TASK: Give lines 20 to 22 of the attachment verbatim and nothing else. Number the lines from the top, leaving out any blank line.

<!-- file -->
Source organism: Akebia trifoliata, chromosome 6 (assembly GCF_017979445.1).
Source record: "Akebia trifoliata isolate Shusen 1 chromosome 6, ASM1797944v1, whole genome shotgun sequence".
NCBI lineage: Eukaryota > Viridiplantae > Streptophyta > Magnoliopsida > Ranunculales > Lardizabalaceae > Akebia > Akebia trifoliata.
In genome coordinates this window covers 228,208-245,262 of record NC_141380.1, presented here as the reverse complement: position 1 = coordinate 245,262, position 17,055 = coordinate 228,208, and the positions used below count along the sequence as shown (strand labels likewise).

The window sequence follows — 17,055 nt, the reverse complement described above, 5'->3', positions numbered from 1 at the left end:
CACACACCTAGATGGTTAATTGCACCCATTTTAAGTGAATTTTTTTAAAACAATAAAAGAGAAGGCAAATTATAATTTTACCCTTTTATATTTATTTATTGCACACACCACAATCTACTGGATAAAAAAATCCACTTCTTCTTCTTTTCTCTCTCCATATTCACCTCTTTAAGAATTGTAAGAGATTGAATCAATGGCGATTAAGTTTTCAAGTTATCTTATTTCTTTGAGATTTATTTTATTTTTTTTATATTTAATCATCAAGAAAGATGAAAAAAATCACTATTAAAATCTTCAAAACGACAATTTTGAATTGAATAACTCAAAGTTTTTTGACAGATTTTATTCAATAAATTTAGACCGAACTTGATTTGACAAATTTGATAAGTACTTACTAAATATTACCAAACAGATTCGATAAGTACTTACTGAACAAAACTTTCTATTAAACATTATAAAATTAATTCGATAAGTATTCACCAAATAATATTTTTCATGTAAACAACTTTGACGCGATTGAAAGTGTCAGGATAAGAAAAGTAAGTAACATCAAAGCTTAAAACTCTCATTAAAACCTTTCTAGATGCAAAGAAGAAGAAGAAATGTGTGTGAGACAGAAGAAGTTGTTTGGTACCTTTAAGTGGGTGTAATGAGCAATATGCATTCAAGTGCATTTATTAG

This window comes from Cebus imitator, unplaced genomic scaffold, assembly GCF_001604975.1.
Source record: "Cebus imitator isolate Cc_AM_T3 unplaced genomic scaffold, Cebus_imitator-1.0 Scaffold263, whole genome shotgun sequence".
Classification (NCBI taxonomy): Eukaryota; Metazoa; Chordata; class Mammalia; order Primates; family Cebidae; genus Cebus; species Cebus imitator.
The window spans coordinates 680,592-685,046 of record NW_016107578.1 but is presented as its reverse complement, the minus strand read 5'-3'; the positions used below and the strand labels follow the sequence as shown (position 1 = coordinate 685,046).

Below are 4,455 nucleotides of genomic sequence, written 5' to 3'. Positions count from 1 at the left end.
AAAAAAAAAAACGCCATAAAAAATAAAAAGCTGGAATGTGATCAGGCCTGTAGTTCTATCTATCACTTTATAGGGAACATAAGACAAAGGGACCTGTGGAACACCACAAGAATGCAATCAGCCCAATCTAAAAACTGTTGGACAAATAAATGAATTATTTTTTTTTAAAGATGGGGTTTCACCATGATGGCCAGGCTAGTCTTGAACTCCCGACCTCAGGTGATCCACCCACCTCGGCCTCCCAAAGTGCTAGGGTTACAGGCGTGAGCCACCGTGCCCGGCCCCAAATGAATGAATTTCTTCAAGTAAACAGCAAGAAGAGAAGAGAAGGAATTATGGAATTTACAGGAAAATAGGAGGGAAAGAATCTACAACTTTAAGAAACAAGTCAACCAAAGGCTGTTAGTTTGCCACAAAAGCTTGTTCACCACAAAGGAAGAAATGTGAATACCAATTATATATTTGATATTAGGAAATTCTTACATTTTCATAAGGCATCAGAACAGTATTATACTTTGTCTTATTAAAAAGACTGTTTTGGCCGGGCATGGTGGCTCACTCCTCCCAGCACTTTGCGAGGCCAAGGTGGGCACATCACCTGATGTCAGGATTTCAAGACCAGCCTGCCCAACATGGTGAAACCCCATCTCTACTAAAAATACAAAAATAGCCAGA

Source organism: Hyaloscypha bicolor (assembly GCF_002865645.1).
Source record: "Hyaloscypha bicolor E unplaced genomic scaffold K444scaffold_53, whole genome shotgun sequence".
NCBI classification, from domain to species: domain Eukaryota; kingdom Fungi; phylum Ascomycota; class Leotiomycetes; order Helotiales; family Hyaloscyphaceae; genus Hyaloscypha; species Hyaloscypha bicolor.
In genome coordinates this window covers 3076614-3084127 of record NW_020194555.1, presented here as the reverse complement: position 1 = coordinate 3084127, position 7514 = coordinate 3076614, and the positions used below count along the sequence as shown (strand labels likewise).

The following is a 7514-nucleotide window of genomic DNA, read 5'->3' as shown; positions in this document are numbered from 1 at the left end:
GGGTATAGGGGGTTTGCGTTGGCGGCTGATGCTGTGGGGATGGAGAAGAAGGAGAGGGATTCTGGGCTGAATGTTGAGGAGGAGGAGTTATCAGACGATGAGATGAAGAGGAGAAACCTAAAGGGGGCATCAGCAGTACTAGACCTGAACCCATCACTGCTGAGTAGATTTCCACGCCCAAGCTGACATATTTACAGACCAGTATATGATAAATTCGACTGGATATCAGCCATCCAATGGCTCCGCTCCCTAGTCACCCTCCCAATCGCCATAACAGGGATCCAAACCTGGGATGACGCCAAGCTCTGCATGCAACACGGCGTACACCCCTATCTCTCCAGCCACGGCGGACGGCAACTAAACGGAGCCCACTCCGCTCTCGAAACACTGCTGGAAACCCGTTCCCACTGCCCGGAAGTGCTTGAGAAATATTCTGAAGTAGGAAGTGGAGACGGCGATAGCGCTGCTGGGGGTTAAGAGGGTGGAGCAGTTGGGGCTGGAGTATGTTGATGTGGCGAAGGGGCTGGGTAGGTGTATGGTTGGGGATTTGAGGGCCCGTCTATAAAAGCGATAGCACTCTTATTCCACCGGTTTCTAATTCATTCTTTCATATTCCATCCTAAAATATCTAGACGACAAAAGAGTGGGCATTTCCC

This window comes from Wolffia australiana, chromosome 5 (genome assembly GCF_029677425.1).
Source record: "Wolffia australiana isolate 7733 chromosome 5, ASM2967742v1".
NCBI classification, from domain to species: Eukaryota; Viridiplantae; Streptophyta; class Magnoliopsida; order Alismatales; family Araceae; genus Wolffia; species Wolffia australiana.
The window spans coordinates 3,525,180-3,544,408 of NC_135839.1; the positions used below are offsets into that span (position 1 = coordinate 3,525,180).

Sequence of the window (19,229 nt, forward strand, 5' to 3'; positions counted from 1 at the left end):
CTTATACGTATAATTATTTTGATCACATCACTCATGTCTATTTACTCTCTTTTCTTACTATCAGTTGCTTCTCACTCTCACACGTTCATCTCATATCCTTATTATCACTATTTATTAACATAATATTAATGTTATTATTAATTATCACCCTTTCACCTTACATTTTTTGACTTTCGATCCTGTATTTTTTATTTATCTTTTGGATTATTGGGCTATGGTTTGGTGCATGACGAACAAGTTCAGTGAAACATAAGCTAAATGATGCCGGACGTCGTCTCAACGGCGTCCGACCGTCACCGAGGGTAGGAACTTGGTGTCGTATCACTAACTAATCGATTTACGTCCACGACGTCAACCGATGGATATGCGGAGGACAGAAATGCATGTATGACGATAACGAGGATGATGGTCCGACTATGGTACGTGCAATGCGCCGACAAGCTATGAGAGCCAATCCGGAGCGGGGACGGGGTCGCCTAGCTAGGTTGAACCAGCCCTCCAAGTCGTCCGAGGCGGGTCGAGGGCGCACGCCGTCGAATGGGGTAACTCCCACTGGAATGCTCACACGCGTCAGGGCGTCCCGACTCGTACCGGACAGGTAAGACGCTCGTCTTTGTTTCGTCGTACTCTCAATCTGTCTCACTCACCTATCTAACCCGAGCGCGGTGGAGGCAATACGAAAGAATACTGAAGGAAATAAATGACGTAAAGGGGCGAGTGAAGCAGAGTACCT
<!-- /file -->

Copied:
Source record: "Wolffia australiana isolate 7733 chromosome 5, ASM2967742v1".
NCBI classification, from domain to species: Eukaryota; Viridiplantae; Streptophyta; class Magnoliopsida; order Alismatales; family Araceae; genus Wolffia; species Wolffia australiana.
The window spans coordinates 3,525,180-3,544,408 of NC_135839.1; the positions used below are offsets into that span (position 1 = coordinate 3,525,180).